16 Facts About Aline Kominsky-Crumb


Aline Kominsky-Crumb was an American underground comics artist.


Aline Kominsky-Crumb was married to cartoonist Robert Crumb, with whom she frequently collaborated.


Aline Kominsky-Crumb Goldsmith was born to a Jewish family in the Five Towns area of Long Island, New York.


Aline Kominsky-Crumb's father was a largely unsuccessful businessman and organized crime associate.


In 1968, Aline Kominsky-Crumb married Carl Kominsky, with whom she relocated to Tucson, Arizona.


Aline Kominsky-Crumb was introduced to underground cartoonists Spain Rodriguez and Kim Deitch by former Fugs drummer Ken Weaver, who was living in Tucson at the same time.


In 1972, soon after arriving in San Francisco, Aline Kominsky-Crumb was introduced to Robert Crumb by mutual friends, who had noted an uncanny resemblance between her and the coincidentally-named Crumb character Honeybunch Kaminski.


Aline Kominsky-Crumb fell in with the Wimmen's Comix collective, and contributed to the first few issues of that series.


Aline Kominsky-Crumb later claimed that a large part of her break with the Wimmen's Comix group was over feminist issues and particularly over her relationship with Robert Crumb, whom Robbins particularly disliked.


Around this time, Aline Kominsky-Crumb began calling her comics avatar "The Bunch," a reference to the similarly named Crumb character.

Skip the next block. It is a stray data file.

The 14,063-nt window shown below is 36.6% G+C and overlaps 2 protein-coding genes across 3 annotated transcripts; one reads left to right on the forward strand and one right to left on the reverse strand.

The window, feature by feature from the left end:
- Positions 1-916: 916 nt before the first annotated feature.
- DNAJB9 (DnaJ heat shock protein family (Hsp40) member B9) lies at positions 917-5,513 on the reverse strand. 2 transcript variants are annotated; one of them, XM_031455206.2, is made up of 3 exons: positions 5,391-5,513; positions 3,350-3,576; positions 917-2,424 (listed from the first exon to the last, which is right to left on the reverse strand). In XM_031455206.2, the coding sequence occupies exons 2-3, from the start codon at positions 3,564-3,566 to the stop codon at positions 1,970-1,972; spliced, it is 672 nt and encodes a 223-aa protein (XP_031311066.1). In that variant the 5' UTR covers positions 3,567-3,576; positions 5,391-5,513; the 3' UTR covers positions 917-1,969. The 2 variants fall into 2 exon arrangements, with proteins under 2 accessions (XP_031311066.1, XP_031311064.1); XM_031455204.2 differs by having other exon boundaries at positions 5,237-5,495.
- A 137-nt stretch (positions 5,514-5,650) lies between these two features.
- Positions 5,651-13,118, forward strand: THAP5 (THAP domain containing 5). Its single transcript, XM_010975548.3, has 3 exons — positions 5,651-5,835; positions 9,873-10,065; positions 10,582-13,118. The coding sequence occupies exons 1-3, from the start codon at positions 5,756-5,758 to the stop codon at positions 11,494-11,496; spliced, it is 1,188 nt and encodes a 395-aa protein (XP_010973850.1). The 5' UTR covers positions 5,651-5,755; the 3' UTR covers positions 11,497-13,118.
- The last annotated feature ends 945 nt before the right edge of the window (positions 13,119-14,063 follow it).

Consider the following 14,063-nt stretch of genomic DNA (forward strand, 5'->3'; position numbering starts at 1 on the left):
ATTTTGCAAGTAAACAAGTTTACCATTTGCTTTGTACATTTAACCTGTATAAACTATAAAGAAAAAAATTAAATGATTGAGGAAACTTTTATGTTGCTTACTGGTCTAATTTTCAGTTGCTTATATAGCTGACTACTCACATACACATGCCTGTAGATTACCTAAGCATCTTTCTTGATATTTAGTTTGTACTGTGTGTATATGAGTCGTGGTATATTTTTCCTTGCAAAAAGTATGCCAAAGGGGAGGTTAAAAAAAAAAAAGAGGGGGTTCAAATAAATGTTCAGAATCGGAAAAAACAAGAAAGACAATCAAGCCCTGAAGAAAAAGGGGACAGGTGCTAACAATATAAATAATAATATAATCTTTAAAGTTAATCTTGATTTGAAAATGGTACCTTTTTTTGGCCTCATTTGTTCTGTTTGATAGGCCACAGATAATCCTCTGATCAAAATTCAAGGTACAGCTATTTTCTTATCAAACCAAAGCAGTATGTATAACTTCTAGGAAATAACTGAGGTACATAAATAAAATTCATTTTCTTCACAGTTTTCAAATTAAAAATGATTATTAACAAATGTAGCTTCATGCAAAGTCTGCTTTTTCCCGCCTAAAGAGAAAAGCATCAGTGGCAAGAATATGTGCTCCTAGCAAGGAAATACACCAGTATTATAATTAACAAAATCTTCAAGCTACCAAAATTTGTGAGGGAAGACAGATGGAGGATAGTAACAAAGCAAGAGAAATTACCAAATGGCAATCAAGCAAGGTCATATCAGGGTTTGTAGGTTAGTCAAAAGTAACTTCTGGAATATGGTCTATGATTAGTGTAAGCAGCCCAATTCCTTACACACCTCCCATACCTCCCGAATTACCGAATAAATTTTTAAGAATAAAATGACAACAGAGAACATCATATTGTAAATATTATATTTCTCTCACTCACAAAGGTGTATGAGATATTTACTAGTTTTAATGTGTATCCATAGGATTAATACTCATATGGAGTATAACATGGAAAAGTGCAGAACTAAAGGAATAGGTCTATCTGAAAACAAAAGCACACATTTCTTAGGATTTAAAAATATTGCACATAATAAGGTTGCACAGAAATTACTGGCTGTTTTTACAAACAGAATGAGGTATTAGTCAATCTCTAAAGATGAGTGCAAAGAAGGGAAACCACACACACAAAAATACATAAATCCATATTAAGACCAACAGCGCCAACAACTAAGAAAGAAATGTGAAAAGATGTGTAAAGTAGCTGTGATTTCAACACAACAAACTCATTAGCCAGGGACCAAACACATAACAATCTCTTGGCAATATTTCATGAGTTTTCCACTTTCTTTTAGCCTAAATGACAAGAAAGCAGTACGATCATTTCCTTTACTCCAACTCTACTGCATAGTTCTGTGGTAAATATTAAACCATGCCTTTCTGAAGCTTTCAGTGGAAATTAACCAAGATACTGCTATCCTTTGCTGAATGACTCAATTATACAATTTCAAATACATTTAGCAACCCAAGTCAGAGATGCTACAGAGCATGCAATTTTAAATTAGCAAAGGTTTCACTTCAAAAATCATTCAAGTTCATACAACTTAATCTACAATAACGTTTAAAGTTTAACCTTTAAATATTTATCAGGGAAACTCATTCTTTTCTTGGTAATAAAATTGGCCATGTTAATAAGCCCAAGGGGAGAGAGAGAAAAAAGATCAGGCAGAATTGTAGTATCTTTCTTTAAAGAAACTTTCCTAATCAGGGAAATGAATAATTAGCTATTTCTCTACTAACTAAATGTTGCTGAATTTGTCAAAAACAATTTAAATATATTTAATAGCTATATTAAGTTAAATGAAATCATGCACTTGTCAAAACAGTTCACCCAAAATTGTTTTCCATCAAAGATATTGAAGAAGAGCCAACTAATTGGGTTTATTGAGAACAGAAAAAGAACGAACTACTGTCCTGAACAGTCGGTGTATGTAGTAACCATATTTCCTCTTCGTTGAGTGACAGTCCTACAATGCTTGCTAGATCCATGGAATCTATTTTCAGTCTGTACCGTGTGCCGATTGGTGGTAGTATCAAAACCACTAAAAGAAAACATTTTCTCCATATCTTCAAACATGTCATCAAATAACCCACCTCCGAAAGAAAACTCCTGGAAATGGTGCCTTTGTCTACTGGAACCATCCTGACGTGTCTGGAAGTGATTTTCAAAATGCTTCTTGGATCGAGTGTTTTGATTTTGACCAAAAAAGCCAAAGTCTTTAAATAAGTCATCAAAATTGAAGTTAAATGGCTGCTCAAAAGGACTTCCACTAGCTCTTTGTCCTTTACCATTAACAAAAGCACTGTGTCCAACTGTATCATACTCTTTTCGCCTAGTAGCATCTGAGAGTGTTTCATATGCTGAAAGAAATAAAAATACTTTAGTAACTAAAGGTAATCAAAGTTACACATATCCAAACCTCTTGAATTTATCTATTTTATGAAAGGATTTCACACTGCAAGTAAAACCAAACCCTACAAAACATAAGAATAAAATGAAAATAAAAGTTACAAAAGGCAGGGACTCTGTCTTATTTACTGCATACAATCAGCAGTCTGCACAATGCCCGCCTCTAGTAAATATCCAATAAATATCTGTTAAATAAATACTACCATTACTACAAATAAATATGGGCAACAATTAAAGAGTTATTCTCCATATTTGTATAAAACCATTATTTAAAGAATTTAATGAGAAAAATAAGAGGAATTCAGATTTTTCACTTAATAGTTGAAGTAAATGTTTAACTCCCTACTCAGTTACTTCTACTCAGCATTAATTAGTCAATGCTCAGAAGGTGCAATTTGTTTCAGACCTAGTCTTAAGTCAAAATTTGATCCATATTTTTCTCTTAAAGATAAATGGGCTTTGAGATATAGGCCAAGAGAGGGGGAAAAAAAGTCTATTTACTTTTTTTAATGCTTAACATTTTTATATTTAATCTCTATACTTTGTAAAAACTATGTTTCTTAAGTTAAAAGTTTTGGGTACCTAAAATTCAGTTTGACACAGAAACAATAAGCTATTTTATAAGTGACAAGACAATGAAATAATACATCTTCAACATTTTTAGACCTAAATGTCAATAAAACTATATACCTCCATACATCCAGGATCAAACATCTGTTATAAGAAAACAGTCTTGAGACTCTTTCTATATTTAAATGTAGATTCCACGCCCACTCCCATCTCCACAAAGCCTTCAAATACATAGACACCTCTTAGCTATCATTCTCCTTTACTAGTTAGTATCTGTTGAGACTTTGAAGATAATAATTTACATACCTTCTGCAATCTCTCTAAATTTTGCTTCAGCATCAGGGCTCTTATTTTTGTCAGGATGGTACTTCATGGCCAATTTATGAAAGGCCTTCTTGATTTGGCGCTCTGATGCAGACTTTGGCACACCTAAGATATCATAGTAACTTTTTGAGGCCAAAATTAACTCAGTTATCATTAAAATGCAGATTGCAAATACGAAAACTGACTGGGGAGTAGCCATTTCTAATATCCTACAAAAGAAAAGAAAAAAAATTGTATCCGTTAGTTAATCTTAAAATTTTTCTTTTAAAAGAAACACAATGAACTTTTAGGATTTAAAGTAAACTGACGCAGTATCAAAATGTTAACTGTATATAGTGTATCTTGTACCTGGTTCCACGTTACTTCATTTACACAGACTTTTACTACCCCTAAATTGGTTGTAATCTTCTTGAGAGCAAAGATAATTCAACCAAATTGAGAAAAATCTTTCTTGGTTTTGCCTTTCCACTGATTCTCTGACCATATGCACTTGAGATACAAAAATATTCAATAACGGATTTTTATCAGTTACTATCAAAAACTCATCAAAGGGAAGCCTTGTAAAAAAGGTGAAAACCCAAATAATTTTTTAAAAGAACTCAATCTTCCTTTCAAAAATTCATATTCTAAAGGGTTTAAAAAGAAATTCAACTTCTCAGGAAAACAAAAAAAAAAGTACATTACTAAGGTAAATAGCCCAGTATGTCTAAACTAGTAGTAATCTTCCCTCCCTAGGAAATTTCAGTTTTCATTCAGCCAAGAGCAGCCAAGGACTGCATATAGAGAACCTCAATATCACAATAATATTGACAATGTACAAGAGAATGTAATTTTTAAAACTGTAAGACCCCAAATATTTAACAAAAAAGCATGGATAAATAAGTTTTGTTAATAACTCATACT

From 1986 to 1993, Aline Kominsky-Crumb was editor of Weirdo, a leading alternative comics anthology of the time, taking over editorship from Peter Bagge, who had previously taken over from original editor Robert Crumb.


Aline Kominsky-Crumb's editorial reign was known as "Twisted Sisters", reviving that title; Noomin was a frequent Weirdo contributor during this period, which featured Kominsky-Crumb's own comics.


From 1991, Robert and Aline Kominsky-Crumb lived as expatriates in a small French village in the Languedoc-Roussillon region.


Aline Kominsky-Crumb had long been an avowed Francophile, while Robert had become especially disgusted with American culture, and they believed it would be a better environment for their daughter.


Aline Kominsky-Crumb was featured in a number of scenes in Crumb, the 1994 documentary about the Crumb family.


Aline Kominsky-Crumb died from pancreatic cancer at her home in France on November 29,2022, at the age of 74.